• Shoes are seen as dirty and so are removed before entering a mosque, temple, or house.

China:

  • Take your shoes off when entering a house.
  • The practice of foot-binding began in the 10th century as a sign of wealth and beauty. It was outlawed by Empress Dowager Cixi in 1902 (though this was largely ignored) and successfully outlawed by Sun Yat-Sen in 1912.

Japan:

  • Never cross your feet in Japan.
  • Students take off their street shoes when entering school and wear uwabaki, soft-soled clean shoes, to the classroom. Street shoes are stored in special lockers by the school entrance.

Thailand:

  • A prisoner must be barefoot in court during penal proceedings.
  • Because the feet are the lowest part of the body, they are considered filthy.
    • Showing the soles of your feet is extremely rude, a big taboo at any time.
  • Remove your shoes before entering a school, temple, or home.
  • In some houses or schools, inside slippers (never worn outside) are allowed.

India:

  • Shoes are considered impure, so it is customary to remove footwear when entering a home or a temple.
  • Charanasparsha is a very common gesture of respect and subservience made by bowing and touching the feet of the (always superior in age and position) person being honored.

Australia:

  • It’s common for people, particularly young people, to go barefoot in public. In some regions, students attend school barefoot.

New Zealand:

  • Many people, of all races and cases, conduct daily business barefoot.
  • Barefoot is more common in rural areas and some seasons.

South Africa:

  • Walking barefoot in public is common among all ethnic groups, in rural and urban areas.
  • The National Guidelines on School Uniform lists shoes as an optional item.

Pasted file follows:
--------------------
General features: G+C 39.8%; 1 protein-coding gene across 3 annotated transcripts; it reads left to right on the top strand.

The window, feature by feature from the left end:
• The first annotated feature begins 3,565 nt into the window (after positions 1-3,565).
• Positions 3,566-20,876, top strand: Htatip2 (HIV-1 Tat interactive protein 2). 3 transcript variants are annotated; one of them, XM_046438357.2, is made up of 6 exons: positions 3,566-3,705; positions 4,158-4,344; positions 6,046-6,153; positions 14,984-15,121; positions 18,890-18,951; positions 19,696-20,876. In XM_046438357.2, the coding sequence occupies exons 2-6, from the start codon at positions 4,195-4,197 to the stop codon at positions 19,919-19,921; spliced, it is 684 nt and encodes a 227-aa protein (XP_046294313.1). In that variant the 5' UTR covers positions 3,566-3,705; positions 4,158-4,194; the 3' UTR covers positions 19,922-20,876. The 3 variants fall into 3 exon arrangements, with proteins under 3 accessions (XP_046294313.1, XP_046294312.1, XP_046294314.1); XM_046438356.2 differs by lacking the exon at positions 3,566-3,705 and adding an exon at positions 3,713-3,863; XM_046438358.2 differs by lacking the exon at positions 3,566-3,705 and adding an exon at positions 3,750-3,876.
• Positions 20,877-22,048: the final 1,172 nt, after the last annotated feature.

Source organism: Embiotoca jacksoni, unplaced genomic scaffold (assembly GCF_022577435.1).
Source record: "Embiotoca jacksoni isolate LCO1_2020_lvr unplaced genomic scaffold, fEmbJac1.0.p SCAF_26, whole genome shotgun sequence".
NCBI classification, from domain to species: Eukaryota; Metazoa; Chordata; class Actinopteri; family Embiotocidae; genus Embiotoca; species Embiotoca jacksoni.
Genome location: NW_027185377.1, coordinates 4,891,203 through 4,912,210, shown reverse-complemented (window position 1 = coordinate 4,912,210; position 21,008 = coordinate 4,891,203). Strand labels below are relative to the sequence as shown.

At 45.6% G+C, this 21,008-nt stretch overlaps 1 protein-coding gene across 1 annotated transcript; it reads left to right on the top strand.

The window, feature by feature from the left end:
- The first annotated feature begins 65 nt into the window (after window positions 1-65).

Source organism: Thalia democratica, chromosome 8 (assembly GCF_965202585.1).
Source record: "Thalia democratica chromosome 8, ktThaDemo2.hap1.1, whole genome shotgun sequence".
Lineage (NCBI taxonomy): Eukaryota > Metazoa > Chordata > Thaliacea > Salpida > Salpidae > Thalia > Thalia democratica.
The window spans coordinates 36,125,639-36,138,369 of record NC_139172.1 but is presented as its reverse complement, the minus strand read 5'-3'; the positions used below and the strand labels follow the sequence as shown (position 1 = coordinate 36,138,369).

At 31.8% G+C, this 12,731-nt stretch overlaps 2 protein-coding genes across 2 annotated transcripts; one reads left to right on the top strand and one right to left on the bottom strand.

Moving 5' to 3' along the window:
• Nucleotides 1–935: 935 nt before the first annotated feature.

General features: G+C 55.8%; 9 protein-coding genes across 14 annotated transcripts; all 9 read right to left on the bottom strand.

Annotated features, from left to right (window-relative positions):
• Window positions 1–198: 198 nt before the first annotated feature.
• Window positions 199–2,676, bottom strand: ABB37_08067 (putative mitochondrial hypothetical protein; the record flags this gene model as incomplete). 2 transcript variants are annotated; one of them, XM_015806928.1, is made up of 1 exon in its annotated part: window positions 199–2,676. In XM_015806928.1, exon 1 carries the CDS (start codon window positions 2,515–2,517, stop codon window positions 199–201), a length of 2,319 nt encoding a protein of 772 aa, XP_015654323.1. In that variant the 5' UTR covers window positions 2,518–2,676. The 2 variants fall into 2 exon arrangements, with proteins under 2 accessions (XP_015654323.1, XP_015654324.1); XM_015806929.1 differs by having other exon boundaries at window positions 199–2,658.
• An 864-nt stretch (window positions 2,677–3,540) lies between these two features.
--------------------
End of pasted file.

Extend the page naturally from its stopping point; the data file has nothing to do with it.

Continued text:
• Barefoot people are common in public, shopping malls, stores, and events.

Canada:

I assume everyone in Canada wears these all the time.
  • Take off shoes when entering a home.
  • Elementary schools require students to have indoor shoes and provide a place to store outdoor footwear. Outdoor shoes are worn in high schools.
  • Some medical facilities require patients to remove shoes for reasons of cleanliness.
  • Office workers usually wear indoor shoes in winter, outdoor shoes in summer.

United Kingdom:

  • Mostly in rural areas, children and teenagers are accepted.
  • Some schools encourage barefoot participation in indoor and outdoor physical education.
  • The National Health Service encourages people to go barefoot or wear open-toed sandals in hot weather to avoid sweaty, smelly feet.

United States:

  • Many children in rural areas, and/or those in poverty go barefoot.
  • More commonly, people wear shoes both outdoors and indoors.
  • Businesses that don’t prepare or serve food can determine dress codes that prohibit or allow bare feet.

Miscellaneous:

  • Fairies and magical creatures in several cultures leave no footprints. Checking for footprints is a common method of identifying supernatural creatures and avoiding mischief.
  • Before a baby learns to walk, stroking the bottom of their foot will cause their toes to curl up. After the baby learns to walk (and for the rest of their pedestrian life), stroking the bottom of their foot will cause their toes to curl down.
  • Ancient Egyptian believed that stepping forward with the left foot trod out evil so the heart could proceed.
  • The foot chakra is one of the most important, as it helps pass the Divine Energy to Mother Earth, making powerful grounding .
  • Having a foot fetish or kink means being sexually aroused by feet or certain parts thereof, such as toes, arches, ankles, etc.

Bottom line for writers: What are your characters’ attitudes and behaviors regarding feet and shoes? And why?